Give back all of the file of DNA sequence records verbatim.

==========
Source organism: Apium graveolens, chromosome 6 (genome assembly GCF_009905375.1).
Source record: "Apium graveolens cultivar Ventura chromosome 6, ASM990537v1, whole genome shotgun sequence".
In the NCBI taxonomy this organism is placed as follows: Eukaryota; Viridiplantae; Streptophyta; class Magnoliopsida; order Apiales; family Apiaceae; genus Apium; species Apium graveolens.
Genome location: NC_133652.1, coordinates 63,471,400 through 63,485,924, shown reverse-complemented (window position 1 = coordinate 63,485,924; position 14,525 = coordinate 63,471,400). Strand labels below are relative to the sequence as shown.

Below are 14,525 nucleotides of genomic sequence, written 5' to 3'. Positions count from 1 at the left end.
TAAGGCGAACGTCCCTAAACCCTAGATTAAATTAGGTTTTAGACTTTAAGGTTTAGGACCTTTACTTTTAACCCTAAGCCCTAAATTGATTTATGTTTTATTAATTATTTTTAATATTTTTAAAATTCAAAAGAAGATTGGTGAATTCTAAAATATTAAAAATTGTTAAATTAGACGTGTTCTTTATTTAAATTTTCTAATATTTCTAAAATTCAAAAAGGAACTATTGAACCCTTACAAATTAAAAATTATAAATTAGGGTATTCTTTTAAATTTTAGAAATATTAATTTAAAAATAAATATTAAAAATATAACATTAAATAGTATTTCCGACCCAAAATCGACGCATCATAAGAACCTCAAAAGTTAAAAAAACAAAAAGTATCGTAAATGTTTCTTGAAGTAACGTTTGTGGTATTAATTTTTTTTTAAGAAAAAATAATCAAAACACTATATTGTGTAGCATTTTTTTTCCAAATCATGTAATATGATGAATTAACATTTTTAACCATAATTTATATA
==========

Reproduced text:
Source organism: Apium graveolens, chromosome 6 (genome assembly GCF_009905375.1).
Source record: "Apium graveolens cultivar Ventura chromosome 6, ASM990537v1, whole genome shotgun sequence".
In the NCBI taxonomy this organism is placed as follows: Eukaryota; Viridiplantae; Streptophyta; class Magnoliopsida; order Apiales; family Apiaceae; genus Apium; species Apium graveolens.
Genome location: NC_133652.1, coordinates 63,471,400 through 63,485,924, shown reverse-complemented (window position 1 = coordinate 63,485,924; position 14,525 = coordinate 63,471,400). Strand labels below are relative to the sequence as shown.

Below are 14,525 nucleotides of genomic sequence, written 5' to 3'. Positions count from 1 at the left end.
TAAGGCGAACGTCCCTAAACCCTAGATTAAATTAGGTTTTAGACTTTAAGGTTTAGGACCTTTACTTTTAACCCTAAGCCCTAAATTGATTTATGTTTTATTAATTATTTTTAATATTTTTAAAATTCAAAAGAAGATTGGTGAATTCTAAAATATTAAAAATTGTTAAATTAGACGTGTTCTTTATTTAAATTTTCTAATATTTCTAAAATTCAAAAAGGAACTATTGAACCCTTACAAATTAAAAATTATAAATTAGGGTATTCTTTTAAATTTTAGAAATATTAATTTAAAAATAAATATTAAAAATATAACATTAAATAGTATTTCCGACCCAAAATCGACGCATCATAAGAACCTCAAAAGTTAAAAAAACAAAAAGTATCGTAAATGTTTCTTGAAGTAACGTTTGTGGTATTAATTTTTTTTTAAGAAAAAATAATCAAAACACTATATTGTGTAGCATTTTTTTTCCAAATCATGTAATATGATGAATTAACATTTTTAACCATAATTTATATA